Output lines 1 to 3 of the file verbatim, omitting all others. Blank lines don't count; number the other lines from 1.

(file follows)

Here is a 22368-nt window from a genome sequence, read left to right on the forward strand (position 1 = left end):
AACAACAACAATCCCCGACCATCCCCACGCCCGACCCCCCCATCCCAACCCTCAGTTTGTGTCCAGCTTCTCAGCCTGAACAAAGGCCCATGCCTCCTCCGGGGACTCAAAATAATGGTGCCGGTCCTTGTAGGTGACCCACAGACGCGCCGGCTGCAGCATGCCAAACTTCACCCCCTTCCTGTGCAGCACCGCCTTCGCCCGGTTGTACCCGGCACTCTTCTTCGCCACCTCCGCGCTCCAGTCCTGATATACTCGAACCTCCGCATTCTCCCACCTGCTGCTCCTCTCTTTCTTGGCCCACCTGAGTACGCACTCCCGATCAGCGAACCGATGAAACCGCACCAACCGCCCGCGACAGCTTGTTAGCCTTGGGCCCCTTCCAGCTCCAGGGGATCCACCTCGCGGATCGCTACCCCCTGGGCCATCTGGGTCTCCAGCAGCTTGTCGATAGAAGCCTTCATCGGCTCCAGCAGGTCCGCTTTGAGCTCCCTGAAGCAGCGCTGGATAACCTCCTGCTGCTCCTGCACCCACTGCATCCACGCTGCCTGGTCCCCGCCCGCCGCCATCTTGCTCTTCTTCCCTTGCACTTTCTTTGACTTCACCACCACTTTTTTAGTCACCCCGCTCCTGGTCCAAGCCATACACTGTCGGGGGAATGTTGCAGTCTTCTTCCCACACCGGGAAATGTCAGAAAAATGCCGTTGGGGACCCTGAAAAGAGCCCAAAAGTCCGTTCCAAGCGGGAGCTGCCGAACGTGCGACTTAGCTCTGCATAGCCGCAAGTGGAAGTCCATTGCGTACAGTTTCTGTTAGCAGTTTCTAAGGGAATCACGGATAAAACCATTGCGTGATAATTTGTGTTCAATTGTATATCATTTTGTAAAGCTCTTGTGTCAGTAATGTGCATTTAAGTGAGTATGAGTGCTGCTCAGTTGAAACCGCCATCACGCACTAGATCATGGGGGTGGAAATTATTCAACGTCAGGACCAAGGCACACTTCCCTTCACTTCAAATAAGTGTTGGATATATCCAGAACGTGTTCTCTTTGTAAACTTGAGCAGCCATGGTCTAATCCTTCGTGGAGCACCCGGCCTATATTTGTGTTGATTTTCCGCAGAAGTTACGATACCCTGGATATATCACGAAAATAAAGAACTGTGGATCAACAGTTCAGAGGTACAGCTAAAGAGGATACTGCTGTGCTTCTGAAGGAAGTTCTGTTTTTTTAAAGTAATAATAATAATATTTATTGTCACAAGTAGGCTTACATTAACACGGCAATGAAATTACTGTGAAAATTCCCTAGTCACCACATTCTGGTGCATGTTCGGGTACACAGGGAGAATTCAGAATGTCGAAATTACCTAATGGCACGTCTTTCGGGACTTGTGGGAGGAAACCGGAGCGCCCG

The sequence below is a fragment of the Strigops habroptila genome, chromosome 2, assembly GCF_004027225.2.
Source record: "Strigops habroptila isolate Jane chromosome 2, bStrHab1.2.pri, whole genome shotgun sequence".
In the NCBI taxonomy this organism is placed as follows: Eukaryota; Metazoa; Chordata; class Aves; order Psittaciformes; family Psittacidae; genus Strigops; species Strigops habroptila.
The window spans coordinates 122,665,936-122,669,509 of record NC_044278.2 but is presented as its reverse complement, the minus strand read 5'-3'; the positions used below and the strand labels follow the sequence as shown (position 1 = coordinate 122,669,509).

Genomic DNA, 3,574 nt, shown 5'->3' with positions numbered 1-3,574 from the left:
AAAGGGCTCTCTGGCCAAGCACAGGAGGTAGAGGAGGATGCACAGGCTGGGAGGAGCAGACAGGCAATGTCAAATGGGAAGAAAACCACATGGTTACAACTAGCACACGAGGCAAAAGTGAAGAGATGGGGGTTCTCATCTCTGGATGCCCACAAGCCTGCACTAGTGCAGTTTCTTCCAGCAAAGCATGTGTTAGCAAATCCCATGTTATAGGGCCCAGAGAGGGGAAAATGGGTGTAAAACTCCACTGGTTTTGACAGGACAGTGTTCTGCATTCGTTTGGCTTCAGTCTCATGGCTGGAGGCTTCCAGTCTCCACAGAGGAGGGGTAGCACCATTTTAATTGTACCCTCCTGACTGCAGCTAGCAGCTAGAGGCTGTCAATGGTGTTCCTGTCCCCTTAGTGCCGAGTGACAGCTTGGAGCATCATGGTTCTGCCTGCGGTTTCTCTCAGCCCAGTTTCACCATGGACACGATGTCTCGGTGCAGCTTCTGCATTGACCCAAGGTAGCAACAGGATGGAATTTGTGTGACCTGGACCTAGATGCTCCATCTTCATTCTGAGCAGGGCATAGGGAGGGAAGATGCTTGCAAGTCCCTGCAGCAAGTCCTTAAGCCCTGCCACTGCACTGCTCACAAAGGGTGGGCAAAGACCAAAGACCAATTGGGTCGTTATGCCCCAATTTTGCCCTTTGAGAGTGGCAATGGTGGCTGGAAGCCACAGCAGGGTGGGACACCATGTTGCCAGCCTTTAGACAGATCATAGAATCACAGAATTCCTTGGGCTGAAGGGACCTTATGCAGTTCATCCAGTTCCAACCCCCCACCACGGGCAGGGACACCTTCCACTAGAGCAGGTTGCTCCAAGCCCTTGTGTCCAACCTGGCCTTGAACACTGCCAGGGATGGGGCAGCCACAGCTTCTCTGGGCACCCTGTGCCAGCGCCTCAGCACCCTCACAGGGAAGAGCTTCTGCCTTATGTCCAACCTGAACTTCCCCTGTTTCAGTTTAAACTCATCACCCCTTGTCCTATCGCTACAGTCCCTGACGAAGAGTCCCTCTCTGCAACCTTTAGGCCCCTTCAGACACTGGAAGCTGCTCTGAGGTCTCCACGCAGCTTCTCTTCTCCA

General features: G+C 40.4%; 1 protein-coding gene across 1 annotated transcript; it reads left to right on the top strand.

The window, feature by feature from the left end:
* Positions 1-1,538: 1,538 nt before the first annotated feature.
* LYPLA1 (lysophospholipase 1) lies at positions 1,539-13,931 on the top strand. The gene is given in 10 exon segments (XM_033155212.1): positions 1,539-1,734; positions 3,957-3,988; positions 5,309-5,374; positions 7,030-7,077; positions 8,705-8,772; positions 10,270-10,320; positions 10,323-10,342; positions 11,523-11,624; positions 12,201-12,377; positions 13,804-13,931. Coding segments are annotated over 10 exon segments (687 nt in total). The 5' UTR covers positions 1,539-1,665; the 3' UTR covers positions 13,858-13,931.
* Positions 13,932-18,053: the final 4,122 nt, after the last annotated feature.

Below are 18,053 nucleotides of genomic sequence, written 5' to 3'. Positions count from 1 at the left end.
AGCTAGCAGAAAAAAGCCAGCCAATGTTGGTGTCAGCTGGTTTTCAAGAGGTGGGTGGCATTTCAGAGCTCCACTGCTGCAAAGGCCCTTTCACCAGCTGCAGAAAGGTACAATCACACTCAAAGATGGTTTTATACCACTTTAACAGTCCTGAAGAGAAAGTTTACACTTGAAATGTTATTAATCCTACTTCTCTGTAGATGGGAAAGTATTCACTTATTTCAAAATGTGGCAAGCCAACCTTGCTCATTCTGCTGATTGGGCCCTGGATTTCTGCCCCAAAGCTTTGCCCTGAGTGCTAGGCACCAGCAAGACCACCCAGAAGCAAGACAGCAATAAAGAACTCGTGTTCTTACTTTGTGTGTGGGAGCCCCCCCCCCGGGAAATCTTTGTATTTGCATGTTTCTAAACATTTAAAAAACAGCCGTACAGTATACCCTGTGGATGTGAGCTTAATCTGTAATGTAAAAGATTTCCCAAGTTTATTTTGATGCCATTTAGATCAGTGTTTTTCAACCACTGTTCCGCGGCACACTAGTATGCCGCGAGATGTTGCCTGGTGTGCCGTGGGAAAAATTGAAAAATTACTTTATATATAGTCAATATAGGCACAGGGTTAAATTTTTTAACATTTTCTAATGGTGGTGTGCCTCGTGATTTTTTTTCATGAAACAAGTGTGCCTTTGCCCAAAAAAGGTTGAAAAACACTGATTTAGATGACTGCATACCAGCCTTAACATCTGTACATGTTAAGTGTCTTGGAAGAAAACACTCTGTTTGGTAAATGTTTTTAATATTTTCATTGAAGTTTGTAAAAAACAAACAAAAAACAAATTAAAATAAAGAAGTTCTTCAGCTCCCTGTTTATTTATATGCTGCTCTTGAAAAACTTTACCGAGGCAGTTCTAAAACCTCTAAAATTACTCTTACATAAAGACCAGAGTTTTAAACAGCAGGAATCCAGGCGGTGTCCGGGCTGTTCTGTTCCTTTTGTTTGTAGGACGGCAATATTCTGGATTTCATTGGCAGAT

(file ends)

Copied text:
Here is a 22368-nt window from a genome sequence, read left to right on the forward strand (position 1 = left end):
AACAACAACAATCCCCGACCATCCCCACGCCCGACCCCCCCATCCCAACCCTCAGTTTGTGTCCAGCTTCTCAGCCTGAACAAAGGCCCATGCCTCCTCCGGGGACTCAAAATAATGGTGCCGGTCCTTGTAGGTGACCCACAGACGCGCCGGCTGCAGCATGCCAAACTTCACCCCCTTCCTGTGCAGCACCGCCTTCGCCCGGTTGTACCCGGCACTCTTCTTCGCCACCTCCGCGCTCCAGTCCTGATATACTCGAACCTCCGCATTCTCCCACCTGCTGCTCCTCTCTTTCTTGGCCCACCTGAGTACGCACTCCCGATCAGCGAACCGATGAAACCGCACCAACCGCCCGCGACAGCTTGTTAGCCTTGGGCCCCTTCCAGCTCCAGGGGATCCACCTCGCGGATCGCTACCCCCTGGGCCATCTGGGTCTCCAGCAGCTTGTCGATAGAAGCCTTCATCGGCTCCAGCAGGTCCGCTTTGAGCTCCCTGAAGCAGCGCTGGATAACCTCCTGCTGCTCCTGCACCCACTGCATCCACGCTGCCTGGTCCCCGCCCGCCGCCATCTTGCTCTTCTTCCCTTGCACTTTCTTTGACTTCACCACCACTTTTTTAGTCACCCCGCTCCTGGTCCAAGCCATACACTGTCGGGGGAATGTTGCAGTCTTCTTCCCACACCGGGAAATGTCAGAAAAATGCCGTTGGGGACCCTGAAAAGAGCCCAAAAGTCCGTTCCAAGCGGGAGCTGCCGAACGTGCGACTTAGCTCTGCATAGCCGCAAGTGGAAGTCCATTGCGTACAGTTTCTGTTAGCAGTTTCTAAGGGAATCACGGATAAAACCATTGCGTGATAATTTGTGTTCAATTGTATATCATTTTGTAAAGCTCTTGTGTCAGTAATGTGCATTTAAGTGAGTATGAGTGCTGCTCAGTTGAAACCGCCATCACGCACTAGATCATGGGGGTGGAAATTATTCAACGTCAGGACCAAGGCACACTTCCCTTCACTTCAAATAAGTGTTGGATATATCCAGAACGTGTTCTCTTTGTAAACTTGAGCAGCCATGGTCTAATCCTTCGTGGAGCACCCGGCCTATATTTGTGTTGATTTTCCGCAGAAGTTACGATACCCTGGATATATCACGAAAATAAAGAACTGTGGATCAACAGTTCAGAGGTACAGCTAAAGAGGATACTGCTGTGCTTCTGAAGGAAGTTCTGTTTTTTTAAAGTAATAATAATAATATTTATTGTCACAAGTAGGCTTACATTAACACGGCAATGAAATTACTGTGAAAATTCCCTAGTCACCACATTCTGGTGCATGTTCGGGTACACAGGGAGAATTCAGAATGTCGAAATTACCTAATGGCACGTCTTTCGGGACTTGTGGGAGGAAACCGGAGCGCCCG

The sequence below is a fragment of the Strigops habroptila genome, chromosome 2, assembly GCF_004027225.2.